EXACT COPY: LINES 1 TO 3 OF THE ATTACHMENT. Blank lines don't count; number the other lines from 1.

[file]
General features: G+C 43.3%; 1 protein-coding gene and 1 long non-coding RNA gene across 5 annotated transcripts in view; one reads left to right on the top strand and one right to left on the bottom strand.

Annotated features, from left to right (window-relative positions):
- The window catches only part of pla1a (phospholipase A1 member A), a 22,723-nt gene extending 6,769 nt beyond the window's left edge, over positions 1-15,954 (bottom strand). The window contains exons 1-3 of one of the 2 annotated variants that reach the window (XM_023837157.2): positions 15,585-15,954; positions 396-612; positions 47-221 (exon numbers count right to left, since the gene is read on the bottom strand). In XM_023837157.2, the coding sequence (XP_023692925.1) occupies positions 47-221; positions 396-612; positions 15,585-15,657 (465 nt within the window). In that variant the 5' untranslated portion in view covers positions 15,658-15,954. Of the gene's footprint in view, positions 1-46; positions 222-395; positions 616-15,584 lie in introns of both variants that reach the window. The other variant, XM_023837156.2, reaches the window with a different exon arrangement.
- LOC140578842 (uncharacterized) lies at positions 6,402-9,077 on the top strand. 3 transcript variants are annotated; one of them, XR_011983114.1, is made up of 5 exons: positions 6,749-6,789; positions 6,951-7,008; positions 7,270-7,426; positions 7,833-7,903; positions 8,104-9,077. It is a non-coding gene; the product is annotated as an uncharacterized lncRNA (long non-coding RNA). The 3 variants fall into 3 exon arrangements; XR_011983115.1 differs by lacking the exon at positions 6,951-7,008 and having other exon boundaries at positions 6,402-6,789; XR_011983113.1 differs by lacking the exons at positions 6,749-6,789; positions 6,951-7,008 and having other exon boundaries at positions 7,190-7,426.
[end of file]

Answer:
General features: G+C 43.3%; 1 protein-coding gene and 1 long non-coding RNA gene across 5 annotated transcripts in view; one reads left to right on the top strand and one right to left on the bottom strand.

Annotated features, from left to right (window-relative positions):
- The window catches only part of pla1a (phospholipase A1 member A), a 22,723-nt gene extending 6,769 nt beyond the window's left edge, over positions 1-15,954 (bottom strand). The window contains exons 1-3 of one of the 2 annotated variants that reach the window (XM_023837157.2): positions 15,585-15,954; positions 396-612; positions 47-221 (exon numbers count right to left, since the gene is read on the bottom strand). In XM_023837157.2, the coding sequence (XP_023692925.1) occupies positions 47-221; positions 396-612; positions 15,585-15,657 (465 nt within the window). In that variant the 5' untranslated portion in view covers positions 15,658-15,954. Of the gene's footprint in view, positions 1-46; positions 222-395; positions 616-15,584 lie in introns of both variants that reach the window. The other variant, XM_023837156.2, reaches the window with a different exon arrangement.